In working with brides, one of the most prevalent questions I’m asked has to do with where to list registry information. Every single book, article, pamphlet, slip of scratch paper, or bathroom stall graffitti I have read on the topic state that nowhere on your written invitations should you include your registry. Some even go so far as to state that this information shouldn’t be included in the same envelope as the invitation. To do otherwise has been described as gauche, uncouth, and highly improper. Brides are given dire warnings that they will offend their guests by even mentioning the registry in the invitation package. However, these same resources tell brides that the invitation should refer guests to a website that would provide registry info or that they should rely on their mom or bridesmaids to get out the word.
I, for one, am all for decorum and complying with social mores. However, rules evolve and change with the times and this is a rule that I believe has run its course. In a society where friends and family are spread across the globe, the invitation has to do a lot more work. Invitations provide all of the information a loved one may need to travel to the event, itinerary information, maps, and/or points/places of interest to visit. People no longer live in one spot their entire lives so their friends and family are widespread. It is impossible for some moms or bridesmaids to spread the word to everyone on the guest list. Besides, anyone who is planning to purchase a gift for the couple out of genuine love will not abandon that plan because they are offended by the invitation. In fact, informed guests are happy guests. No one likes buying wedding gifts. It’s not like a birthday present where it’s for one person and it can be something fun and not a blender (although I personally love blenders AND food processors). Who likes trying to figure out what the couple needs to complete their household, especially couples who are getting married later in life? A registry satisfies two needs: first, the couple gets to decide exactly what they’d like and need for the home and second, it takes the pressure off of guests to decide something the couple would like – just pick something from the list.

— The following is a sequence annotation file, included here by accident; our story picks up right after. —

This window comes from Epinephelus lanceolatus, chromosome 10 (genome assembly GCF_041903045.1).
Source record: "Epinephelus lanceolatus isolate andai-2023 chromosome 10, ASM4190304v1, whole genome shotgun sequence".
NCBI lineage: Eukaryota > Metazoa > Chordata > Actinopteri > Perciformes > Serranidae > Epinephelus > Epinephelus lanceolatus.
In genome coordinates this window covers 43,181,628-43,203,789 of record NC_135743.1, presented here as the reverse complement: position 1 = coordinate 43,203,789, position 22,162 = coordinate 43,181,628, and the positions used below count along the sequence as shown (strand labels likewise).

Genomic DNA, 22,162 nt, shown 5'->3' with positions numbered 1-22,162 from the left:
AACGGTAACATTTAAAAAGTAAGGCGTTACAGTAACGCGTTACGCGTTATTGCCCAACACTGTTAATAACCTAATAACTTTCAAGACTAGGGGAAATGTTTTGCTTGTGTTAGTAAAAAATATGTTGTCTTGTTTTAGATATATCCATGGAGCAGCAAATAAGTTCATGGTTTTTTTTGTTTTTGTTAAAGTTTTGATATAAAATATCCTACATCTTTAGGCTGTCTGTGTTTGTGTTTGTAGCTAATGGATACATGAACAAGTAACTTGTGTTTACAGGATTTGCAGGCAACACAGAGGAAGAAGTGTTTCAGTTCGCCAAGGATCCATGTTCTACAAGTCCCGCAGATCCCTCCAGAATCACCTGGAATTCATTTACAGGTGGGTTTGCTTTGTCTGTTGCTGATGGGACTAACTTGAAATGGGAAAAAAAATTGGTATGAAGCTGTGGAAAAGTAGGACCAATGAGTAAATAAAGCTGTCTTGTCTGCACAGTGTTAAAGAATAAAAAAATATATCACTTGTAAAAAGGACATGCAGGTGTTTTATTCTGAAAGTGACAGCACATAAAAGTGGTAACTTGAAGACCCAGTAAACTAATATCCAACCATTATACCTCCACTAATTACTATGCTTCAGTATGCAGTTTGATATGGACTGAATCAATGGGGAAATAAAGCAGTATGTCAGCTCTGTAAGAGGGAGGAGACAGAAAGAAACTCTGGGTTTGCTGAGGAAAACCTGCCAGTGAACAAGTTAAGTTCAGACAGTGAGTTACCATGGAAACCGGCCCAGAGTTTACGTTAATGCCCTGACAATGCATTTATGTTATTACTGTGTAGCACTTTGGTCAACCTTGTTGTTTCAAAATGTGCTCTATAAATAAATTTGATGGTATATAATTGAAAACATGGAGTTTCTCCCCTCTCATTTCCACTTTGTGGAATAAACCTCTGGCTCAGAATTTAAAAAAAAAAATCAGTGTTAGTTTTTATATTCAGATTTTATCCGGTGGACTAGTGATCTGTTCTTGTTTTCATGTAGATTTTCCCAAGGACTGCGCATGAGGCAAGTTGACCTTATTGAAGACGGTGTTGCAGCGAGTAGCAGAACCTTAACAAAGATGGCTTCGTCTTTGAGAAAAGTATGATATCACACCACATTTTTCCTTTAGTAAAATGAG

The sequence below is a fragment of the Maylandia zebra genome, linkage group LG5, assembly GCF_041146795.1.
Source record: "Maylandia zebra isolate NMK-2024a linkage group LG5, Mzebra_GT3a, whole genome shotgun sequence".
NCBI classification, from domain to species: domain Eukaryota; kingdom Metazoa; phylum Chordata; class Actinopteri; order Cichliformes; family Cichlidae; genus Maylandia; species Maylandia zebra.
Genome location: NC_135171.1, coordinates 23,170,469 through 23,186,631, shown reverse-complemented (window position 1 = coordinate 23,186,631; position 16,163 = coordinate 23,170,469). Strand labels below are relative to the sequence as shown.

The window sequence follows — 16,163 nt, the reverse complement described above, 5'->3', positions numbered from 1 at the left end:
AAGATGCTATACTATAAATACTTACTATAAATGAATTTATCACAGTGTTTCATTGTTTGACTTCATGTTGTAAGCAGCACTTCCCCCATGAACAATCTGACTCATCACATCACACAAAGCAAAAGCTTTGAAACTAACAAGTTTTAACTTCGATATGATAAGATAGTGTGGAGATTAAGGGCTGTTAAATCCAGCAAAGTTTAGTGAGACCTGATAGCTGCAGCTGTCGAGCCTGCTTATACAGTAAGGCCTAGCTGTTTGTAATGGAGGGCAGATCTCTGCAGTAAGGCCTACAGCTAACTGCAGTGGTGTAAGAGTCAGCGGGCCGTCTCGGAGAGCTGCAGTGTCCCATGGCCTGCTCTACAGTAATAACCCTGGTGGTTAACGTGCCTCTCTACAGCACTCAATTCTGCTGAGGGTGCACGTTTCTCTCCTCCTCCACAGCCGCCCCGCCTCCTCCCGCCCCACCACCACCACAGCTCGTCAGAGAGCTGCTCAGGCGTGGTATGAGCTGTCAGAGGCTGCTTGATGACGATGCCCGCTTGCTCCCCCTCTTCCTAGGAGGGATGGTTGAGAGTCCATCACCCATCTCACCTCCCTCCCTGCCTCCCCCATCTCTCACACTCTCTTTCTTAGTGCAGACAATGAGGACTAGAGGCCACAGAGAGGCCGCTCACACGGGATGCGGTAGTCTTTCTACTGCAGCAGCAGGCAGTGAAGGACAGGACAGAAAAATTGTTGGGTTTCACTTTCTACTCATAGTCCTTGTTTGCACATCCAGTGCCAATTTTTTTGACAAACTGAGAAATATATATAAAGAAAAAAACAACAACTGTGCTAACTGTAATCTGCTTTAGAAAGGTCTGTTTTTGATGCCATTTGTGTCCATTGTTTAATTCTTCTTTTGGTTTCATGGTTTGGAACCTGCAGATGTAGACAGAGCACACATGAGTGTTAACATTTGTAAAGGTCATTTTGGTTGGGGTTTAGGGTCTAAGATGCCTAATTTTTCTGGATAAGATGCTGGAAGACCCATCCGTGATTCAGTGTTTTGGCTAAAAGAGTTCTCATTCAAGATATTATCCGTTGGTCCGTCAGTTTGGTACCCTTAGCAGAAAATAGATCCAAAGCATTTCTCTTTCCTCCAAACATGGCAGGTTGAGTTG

So, I tell my brides to include any information in the invitation package that will make their guests’ experience easier, stress-free, and fun. If anyone gets offended, tell them 1869 called and it’s time for them to come home. No seriously, if someone is offended, it’s most likely a person who would never buy you a gift anyway. So apologize and move on.